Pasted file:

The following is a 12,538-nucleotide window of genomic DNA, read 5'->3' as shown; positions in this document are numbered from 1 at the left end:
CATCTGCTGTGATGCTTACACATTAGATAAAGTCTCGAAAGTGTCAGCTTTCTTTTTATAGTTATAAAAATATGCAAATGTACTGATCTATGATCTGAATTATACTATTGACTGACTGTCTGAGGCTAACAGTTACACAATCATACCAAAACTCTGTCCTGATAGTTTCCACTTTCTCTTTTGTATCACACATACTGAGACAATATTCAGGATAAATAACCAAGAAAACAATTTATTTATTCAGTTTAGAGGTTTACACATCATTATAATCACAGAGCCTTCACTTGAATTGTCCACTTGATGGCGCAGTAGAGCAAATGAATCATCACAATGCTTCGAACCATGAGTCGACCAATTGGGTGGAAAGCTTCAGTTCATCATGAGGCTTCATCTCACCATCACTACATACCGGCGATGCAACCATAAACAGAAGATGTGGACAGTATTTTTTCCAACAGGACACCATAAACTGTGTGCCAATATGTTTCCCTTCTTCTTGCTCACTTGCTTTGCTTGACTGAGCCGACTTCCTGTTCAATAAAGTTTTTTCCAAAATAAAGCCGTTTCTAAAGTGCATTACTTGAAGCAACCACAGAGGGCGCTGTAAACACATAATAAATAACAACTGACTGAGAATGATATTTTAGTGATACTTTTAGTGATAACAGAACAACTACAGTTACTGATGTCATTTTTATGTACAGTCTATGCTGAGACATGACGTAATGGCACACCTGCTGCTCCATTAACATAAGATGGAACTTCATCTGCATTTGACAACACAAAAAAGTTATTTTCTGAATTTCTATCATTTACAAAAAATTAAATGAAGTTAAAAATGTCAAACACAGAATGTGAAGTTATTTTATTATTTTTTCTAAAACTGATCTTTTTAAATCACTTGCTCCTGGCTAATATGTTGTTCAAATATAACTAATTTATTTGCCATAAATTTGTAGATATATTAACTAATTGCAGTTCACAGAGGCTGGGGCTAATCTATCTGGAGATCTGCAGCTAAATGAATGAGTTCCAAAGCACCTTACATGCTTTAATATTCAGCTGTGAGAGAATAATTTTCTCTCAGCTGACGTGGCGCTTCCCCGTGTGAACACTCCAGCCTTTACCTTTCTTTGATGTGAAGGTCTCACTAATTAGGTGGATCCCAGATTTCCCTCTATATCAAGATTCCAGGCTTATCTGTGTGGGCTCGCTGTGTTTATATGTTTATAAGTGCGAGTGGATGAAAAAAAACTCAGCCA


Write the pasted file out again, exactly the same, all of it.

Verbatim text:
The following is a 12,538-nucleotide window of genomic DNA, read 5'->3' as shown; positions in this document are numbered from 1 at the left end:
CATCTGCTGTGATGCTTACACATTAGATAAAGTCTCGAAAGTGTCAGCTTTCTTTTTATAGTTATAAAAATATGCAAATGTACTGATCTATGATCTGAATTATACTATTGACTGACTGTCTGAGGCTAACAGTTACACAATCATACCAAAACTCTGTCCTGATAGTTTCCACTTTCTCTTTTGTATCACACATACTGAGACAATATTCAGGATAAATAACCAAGAAAACAATTTATTTATTCAGTTTAGAGGTTTACACATCATTATAATCACAGAGCCTTCACTTGAATTGTCCACTTGATGGCGCAGTAGAGCAAATGAATCATCACAATGCTTCGAACCATGAGTCGACCAATTGGGTGGAAAGCTTCAGTTCATCATGAGGCTTCATCTCACCATCACTACATACCGGCGATGCAACCATAAACAGAAGATGTGGACAGTATTTTTTCCAACAGGACACCATAAACTGTGTGCCAATATGTTTCCCTTCTTCTTGCTCACTTGCTTTGCTTGACTGAGCCGACTTCCTGTTCAATAAAGTTTTTTCCAAAATAAAGCCGTTTCTAAAGTGCATTACTTGAAGCAACCACAGAGGGCGCTGTAAACACATAATAAATAACAACTGACTGAGAATGATATTTTAGTGATACTTTTAGTGATAACAGAACAACTACAGTTACTGATGTCATTTTTATGTACAGTCTATGCTGAGACATGACGTAATGGCACACCTGCTGCTCCATTAACATAAGATGGAACTTCATCTGCATTTGACAACACAAAAAAGTTATTTTCTGAATTTCTATCATTTACAAAAAATTAAATGAAGTTAAAAATGTCAAACACAGAATGTGAAGTTATTTTATTATTTTTTCTAAAACTGATCTTTTTAAATCACTTGCTCCTGGCTAATATGTTGTTCAAATATAACTAATTTATTTGCCATAAATTTGTAGATATATTAACTAATTGCAGTTCACAGAGGCTGGGGCTAATCTATCTGGAGATCTGCAGCTAAATGAATGAGTTCCAAAGCACCTTACATGCTTTAATATTCAGCTGTGAGAGAATAATTTTCTCTCAGCTGACGTGGCGCTTCCCCGTGTGAACACTCCAGCCTTTACCTTTCTTTGATGTGAAGGTCTCACTAATTAGGTGGATCCCAGATTTCCCTCTATATCAAGATTCCAGGCTTATCTGTGTGGGCTCGCTGTGTTTATATGTTTATAAGTGCGAGTGGATGAAAAAAAACTCAGCCA